Solaris Common Messages and Troubleshooting Guide



This message from fsck(1M) indicates that a file system's super block is damaged beyond repair and must be replaced. At boot time (with the -p option) this message is prefaced by the file system's device name. After this message comes the actual damage recognized (see Action). Unfortunately, fsck(1M) does not print the number of the damaged super block.


The most common cause of this error is overlapping disk partitions. Do not immediately rerun fsck(1M) as suggested by the lines that display after the error message. First, make sure that you have a recent backup of the file system involved; if not, try to back up the file system now using ufsdump(1M). Then, run the format(1M) command, select the disk involved, and print out the partition information.

# format
: N
> partition
> print
Note whether the overlap occurs at the beginning or end of the file system involved. Then, run newfs(1M) with the -N option to print out the file system parameters, including the location of backup super blocks.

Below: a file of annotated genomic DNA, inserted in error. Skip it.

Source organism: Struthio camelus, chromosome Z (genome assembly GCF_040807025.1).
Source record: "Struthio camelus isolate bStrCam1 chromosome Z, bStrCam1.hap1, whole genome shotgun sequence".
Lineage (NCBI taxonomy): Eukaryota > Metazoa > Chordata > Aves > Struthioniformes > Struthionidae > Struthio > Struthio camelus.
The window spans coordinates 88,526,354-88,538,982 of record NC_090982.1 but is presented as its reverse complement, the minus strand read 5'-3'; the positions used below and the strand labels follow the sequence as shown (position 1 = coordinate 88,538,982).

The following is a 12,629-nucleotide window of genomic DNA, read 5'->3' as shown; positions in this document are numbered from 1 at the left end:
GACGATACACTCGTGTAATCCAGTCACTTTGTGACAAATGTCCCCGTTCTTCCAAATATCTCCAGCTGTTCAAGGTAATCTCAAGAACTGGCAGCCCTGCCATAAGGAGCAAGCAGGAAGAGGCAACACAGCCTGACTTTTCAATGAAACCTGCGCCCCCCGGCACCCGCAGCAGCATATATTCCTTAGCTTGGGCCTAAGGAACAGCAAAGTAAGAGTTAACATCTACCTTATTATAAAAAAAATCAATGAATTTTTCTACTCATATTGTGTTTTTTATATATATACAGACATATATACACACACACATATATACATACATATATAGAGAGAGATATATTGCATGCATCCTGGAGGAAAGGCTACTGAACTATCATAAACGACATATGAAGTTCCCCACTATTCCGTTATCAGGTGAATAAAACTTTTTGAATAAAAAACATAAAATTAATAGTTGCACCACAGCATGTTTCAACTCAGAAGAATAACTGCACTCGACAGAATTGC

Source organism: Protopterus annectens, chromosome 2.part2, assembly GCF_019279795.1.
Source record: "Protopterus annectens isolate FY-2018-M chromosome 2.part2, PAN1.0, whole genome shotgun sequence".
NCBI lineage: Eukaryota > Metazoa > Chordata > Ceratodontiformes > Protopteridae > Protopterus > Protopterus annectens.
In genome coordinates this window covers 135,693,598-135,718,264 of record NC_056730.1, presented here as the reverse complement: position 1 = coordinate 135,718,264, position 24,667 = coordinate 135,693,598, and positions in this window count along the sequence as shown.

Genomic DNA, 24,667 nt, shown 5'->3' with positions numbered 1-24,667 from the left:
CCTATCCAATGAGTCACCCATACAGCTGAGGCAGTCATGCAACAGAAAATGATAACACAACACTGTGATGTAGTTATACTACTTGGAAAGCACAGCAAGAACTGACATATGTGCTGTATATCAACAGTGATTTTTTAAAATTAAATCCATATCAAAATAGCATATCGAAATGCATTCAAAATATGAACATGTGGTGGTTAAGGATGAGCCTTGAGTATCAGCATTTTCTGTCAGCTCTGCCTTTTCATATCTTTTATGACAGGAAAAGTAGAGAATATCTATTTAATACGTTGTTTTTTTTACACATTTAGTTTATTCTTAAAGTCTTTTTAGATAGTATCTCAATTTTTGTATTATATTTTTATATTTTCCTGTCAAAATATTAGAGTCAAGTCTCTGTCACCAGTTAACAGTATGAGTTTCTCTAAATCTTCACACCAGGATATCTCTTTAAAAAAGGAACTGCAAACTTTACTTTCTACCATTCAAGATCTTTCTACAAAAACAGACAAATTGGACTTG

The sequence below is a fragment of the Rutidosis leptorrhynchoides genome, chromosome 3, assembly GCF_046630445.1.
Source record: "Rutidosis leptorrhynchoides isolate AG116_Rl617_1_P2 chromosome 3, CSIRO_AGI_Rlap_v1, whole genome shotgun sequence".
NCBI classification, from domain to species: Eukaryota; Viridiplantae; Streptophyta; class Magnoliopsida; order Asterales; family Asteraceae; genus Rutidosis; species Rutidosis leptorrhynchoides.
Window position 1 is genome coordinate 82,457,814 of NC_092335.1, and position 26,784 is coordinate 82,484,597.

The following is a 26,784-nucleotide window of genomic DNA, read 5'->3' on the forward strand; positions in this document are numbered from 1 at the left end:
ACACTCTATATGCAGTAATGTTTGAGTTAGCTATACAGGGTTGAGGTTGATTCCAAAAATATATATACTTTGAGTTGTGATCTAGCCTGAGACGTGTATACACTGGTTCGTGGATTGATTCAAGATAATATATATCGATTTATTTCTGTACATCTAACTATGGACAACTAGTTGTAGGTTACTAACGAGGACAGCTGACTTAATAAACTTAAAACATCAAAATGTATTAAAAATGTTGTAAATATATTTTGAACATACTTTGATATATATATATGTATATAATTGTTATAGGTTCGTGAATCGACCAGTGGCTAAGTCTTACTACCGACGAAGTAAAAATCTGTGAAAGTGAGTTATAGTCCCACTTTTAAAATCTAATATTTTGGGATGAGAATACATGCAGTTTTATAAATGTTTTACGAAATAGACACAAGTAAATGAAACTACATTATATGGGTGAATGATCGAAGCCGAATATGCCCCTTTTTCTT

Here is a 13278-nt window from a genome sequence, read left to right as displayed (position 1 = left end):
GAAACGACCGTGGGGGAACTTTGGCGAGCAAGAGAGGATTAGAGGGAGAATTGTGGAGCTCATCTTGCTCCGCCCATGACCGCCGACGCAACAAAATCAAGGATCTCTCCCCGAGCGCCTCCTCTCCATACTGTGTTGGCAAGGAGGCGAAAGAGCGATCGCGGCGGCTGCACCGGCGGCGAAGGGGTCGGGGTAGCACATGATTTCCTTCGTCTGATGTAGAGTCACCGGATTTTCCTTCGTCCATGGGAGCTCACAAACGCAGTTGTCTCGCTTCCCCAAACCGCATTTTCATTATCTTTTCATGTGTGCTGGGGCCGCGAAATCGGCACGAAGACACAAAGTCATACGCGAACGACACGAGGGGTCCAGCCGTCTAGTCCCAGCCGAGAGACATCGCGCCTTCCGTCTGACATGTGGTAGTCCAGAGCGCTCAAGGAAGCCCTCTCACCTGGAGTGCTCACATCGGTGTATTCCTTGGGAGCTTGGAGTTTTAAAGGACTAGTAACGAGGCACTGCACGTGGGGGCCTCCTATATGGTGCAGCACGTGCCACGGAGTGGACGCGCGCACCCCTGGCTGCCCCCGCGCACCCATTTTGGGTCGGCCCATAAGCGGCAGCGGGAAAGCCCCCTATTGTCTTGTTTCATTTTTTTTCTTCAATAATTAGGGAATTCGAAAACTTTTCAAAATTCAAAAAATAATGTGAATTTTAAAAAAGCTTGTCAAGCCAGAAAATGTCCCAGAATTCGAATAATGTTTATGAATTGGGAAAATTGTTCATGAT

# newfs -N /dev/dsk/device
Select a super block from a non-overlapping area of the disk, but note that in most cases you have only one chance to select the proper replacement super block, which fsck(1M) soon propagates to all the cylinders. If you select the wrong replacement super block, data corruption will probably occur, and you will have to restore from backup tapes. After you select a new super block, provide fsck(1M) with the new master super block number:

# fsck -o b=NNNN /dev/dsk/device

Technical Notes

Specific reasons for a damaged super block include: a wrong magic number, an out-of-range number of cylinder groups (NCG) or cylinders per group (CPG), the wrong number of cylinders, a preposterously large super block size, and trashed values in super block. These reasons are generally not meaningful, because a corrupt super block is usually extremely corrupt.

See Also

For more information on bad super blocks, see the sections on restoring bad super blocks in the System Administration Guide, Volume 1. If you are using AnswerBook online documentation, "super block" is a good search string.